Guest Post: Cultivate Collaborative Learning With OneNote

This post originally appeared in the Interface Magazine, April 2017 edition and has been republished with permission. You can see the online edition by clicking here.

Spade … check. Seeds … check. Compost … check. Watering can … check. OneNote … er … um … what? Three teachers and a group of Year 10 students at Mairehau High School are running a collaborative gardening project, with the aim of:

  • Giving the students practical gardening (as well as digital) skills;
  • Seeing something come out of their time; and
  • Offering an authentic context for their learning.

“It has grown and is not just about their learning but also providing for families and home, and potentially a market garden,” said Tania Swann. “It has become a bit of an entrepreneurial project for the students.

1

Making a connection

The school’s planning team was assisted by Tim Muir, Microsoft Teacher Ambassador, Cyclone, Arnika Macphail, Professional Learning Manager, Cyclone, and Curriculum Consultant Kate Brown.

“In order for this to be successful, we needed the right balance of curriculum support and digital support. Kate helped us to come up with our big idea: ‘Communities work together to connect, nurture and grow’. We’d been using Google Docs with our staff and students. However, after hearing from Tim, we felt OneNote was going to be the right tool for this project. With the help of Tim and Arnika, we set up a OneNote Class Notebook for all the teachers and students.
“We’re also lucky enough to have our hands on the Digital Learning Experience from Cyclone, which means each one of the students and teachers involved has a Surface to work from, which definitely added hype to the project.”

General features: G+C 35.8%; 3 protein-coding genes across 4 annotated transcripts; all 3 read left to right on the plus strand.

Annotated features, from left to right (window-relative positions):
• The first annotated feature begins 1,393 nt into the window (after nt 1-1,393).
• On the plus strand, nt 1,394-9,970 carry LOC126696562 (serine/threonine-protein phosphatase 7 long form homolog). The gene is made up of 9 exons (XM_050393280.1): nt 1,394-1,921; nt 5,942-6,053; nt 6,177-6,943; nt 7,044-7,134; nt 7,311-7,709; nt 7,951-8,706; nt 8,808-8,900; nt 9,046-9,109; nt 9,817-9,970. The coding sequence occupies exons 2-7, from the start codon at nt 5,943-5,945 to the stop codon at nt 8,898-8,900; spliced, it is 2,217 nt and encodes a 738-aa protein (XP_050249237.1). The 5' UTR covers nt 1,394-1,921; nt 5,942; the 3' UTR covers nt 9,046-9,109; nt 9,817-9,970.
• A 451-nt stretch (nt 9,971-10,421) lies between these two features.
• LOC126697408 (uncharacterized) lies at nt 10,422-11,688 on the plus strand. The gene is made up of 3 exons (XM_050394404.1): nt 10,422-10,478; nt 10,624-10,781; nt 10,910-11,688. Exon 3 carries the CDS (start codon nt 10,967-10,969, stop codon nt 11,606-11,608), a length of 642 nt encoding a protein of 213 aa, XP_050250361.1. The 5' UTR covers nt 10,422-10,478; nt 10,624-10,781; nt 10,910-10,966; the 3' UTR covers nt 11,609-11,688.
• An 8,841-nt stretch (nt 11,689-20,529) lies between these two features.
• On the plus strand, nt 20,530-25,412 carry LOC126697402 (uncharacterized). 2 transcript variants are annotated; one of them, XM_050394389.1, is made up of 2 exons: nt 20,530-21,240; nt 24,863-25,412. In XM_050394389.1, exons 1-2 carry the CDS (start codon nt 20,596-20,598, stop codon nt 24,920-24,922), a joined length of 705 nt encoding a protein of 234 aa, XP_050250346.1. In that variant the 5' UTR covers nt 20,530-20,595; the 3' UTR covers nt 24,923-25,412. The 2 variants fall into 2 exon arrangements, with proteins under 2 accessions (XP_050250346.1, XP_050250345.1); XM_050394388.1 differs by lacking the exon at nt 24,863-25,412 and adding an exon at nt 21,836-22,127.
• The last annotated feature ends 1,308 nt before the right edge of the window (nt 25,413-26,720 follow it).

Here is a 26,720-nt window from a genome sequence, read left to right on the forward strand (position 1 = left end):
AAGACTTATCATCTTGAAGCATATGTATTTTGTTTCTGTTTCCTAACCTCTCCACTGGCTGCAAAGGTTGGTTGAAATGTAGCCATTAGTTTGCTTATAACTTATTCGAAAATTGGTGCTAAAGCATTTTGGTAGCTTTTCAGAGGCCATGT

Share and articulate

The project was allotted three hours a week in Flexible Learning Time.

“The students have had such a great attitude towards getting outside and it’s created a nice atmosphere to work in. They opted in and can opt out at any time but no one has.”

Among the green-fingered skills students learned were:

  • How to plant potatoes;
  • How to create beds; and
  • Watering, digging and sieving.

“They love getting into the garden and out into the community, and enjoy doing their classwork on the Surface. We have made the most out of our trips to local nurseries, Cultivate Christchurch, and Bunnings by using the devices to take pictures and notes, all in the OneNote. Students can draw diagrams, annotate work, add videos, add audio, and share their ideas more freely.”

2Everyone is enthused

The project has had a “massive ripple effect” through other staff members.
“We started with a big picture of the fact that it was so cross curricular in possibility, incorporating Biology, Maths, Media, etc., and wanted to connect all of these,” explained Kimberley Walker.

“On a daily basis, a person comes to the team to ask about it and how they can help. It started off as Social Sciences, English and Maths. We now have Hard Materials, the Arts and Science involved. Everyone involved is enthused.

3“We have achieved so much from this one project and it has certainly snowballed into other ideas. The best bits have been the collaborative learning. The students are passionate and enthusiastic. Running something like this has kept them engaged at school and keen to participate.

“Having a shared outcome that we can physically see and touch has brought us closer together. We have things growing in our school garden. That is an achievement in itself. But thanks to the technology, we also have a detailed, up-to-date, accurate record of learning. OneNote has been fantastic. Through using the program, the students have been more forthcoming to share and articulate their understandings.”

Surface Studio Available For Pre-Order in NZ

studioThe Surface Studio was one of the most hotly announced devices in recent years however it has not been available outside of the US since release.

It has now been made available for pre-order in APAC and the direct link to the New Zealand store is below:

Pre-Order Surface Studio Here

If you’re not familiar with the Surface Studio here is the initial release advert: